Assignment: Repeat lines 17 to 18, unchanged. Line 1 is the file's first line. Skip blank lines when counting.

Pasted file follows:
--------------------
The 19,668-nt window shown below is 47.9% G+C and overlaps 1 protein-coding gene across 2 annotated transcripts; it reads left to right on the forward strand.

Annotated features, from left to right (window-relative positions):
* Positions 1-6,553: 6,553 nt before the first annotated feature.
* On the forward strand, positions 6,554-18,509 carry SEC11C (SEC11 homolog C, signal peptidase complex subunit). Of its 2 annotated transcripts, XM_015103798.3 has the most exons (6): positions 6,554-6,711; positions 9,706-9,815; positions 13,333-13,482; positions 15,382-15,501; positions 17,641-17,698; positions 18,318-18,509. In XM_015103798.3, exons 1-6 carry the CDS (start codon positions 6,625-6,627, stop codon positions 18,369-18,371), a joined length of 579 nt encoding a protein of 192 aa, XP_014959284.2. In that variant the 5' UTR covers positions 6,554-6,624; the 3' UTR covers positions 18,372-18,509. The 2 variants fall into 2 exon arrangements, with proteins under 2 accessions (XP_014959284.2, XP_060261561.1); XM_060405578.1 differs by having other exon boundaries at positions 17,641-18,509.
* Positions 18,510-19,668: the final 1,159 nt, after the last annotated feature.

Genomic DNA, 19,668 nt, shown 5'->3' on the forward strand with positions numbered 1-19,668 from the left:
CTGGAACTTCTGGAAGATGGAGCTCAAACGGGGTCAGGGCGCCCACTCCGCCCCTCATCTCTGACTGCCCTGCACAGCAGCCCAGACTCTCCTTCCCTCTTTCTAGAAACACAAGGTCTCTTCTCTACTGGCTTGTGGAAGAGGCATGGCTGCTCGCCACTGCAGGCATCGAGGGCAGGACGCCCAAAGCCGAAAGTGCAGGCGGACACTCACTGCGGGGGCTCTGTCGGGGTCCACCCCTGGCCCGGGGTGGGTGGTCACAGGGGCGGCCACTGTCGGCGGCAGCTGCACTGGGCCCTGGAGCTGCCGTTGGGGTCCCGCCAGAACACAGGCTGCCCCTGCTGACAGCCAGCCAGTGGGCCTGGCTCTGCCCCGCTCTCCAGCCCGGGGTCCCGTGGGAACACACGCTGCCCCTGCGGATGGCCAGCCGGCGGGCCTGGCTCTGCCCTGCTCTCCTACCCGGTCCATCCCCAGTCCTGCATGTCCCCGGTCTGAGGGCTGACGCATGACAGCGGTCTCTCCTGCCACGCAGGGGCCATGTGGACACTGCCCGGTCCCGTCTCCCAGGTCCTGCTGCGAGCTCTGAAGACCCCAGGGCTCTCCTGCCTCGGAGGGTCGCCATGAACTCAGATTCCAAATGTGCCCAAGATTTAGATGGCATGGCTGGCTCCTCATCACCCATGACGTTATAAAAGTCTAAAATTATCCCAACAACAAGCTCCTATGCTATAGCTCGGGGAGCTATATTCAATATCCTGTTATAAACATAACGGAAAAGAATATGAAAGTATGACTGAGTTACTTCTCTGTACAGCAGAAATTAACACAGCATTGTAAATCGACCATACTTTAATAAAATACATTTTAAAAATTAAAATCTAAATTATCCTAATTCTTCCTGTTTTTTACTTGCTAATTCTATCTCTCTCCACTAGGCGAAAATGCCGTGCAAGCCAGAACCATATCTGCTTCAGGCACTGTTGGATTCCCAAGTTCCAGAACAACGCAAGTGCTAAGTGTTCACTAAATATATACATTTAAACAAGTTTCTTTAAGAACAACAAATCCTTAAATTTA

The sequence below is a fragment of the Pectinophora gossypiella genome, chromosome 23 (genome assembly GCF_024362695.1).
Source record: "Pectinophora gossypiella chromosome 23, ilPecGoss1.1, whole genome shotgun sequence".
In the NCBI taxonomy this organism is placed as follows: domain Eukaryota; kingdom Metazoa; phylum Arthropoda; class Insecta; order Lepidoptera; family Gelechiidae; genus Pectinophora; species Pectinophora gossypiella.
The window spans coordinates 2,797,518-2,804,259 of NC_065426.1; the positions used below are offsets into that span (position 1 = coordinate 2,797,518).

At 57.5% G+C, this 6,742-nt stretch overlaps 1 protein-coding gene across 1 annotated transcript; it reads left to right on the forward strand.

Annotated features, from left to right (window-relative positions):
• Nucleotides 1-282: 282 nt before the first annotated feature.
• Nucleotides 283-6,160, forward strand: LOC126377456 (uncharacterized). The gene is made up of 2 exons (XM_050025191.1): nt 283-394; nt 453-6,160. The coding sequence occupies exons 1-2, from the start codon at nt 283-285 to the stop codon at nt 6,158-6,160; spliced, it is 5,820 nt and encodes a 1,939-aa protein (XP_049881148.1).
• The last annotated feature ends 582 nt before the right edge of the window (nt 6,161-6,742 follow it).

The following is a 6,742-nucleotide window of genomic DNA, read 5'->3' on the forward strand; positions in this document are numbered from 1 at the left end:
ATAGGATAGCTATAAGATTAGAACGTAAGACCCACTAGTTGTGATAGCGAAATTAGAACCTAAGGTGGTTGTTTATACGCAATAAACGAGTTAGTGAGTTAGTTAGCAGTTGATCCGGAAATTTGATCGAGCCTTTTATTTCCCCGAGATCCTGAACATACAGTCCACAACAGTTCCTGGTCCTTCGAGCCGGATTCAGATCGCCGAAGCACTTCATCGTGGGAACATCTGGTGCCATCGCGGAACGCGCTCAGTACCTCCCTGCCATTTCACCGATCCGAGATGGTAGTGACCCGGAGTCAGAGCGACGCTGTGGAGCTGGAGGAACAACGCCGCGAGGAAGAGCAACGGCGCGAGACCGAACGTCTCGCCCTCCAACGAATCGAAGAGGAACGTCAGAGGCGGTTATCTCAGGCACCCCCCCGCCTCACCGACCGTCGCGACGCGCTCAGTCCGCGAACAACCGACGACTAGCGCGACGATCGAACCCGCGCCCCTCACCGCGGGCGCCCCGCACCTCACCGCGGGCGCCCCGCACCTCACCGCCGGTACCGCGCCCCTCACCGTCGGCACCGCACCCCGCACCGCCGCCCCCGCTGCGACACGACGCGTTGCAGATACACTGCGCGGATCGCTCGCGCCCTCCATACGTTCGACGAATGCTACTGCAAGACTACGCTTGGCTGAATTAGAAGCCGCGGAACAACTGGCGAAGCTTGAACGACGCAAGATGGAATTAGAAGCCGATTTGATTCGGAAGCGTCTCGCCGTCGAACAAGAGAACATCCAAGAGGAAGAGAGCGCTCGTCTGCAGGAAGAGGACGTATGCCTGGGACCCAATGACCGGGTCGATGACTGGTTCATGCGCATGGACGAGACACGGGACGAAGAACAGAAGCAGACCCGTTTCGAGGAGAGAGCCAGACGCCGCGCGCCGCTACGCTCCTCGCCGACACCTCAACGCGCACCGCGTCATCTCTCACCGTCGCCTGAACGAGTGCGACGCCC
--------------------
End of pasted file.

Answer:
The following is a 6,742-nucleotide window of genomic DNA, read 5'->3' on the forward strand; positions in this document are numbered from 1 at the left end:
ATAGGATAGCTATAAGATTAGAACGTAAGACCCACTAGTTGTGATAGCGAAATTAGAACCTAAGGTGGTTGTTTATACGCAATAAACGAGTTAGTGAGTTAGTTAGCAGTTGATCCGGAAATTTGATCGAGCCTTTTATTTCCCCGAGATCCTGAACATACAGTCCACAACAGTTCCTGGTCCTTCGAGCCGGATTCAGATCGCCGAAGCACTTCATCGTGGGAACATCTGGTGCCATCGCGGAACGCGCTCAGTACCTCCCTGCCATTTCACCGATCCGAGATGGTAGTGACCCGGAGTCAGAGCGACGCTGTGGAGCTGGAGGAACAACGCCGCGAGGAAGAGCAACGGCGCGAGACCGAACGTCTCGCCCTCCAACGAATCGAAGAGGAACGTCAGAGGCGGTTATCTCAGGCACCCCCCCGCCTCACCGACCGTCGCGACGCGCTCAGTCCGCGAACAACCGACGACTAGCGCGACGATCGAACCCGCGCCCCTCACCGCGGGCGCCCCGCACCTCACCGCGGGCGCCCCGCACCTCACCGCCGGTACCGCGCCCCTCACCGTCGGCACCGCACCCCGCACCGCCGCCCCCGCTGCGACACGACGCGTTGCAGATACACTGCGCGGATCGCTCGCGCCCTCCATACGTTCGACGAATGCTACTGCAAGACTACGCTTGGCTGAATTAGAAGCCGCGGAACAACTGGCGAAGCTTGAACGACGCAAGATGGAATTAGAAGCCGATTTGATTCGGAAGCGTCTCGCCGTCGAACAAGAGAACATCCAAGAGGAAGAGAGCGCTCGTCTGCAGGAAGAGGACGTATGCCTGGGACCCAATGACCGGGTCGATGACTGGTTCATGCGCATGGACGAGACACGGGACGAAGAACAGAAGCAGACCCGTTTCGAGGAGAGAGCCAGACGCCGCGCGCCGCTACGCTCCTCGCCGACACCTCAACGCGCACCGCGTCATCTCTCACCGTCGCCTGAACGAGTGCGACGCCC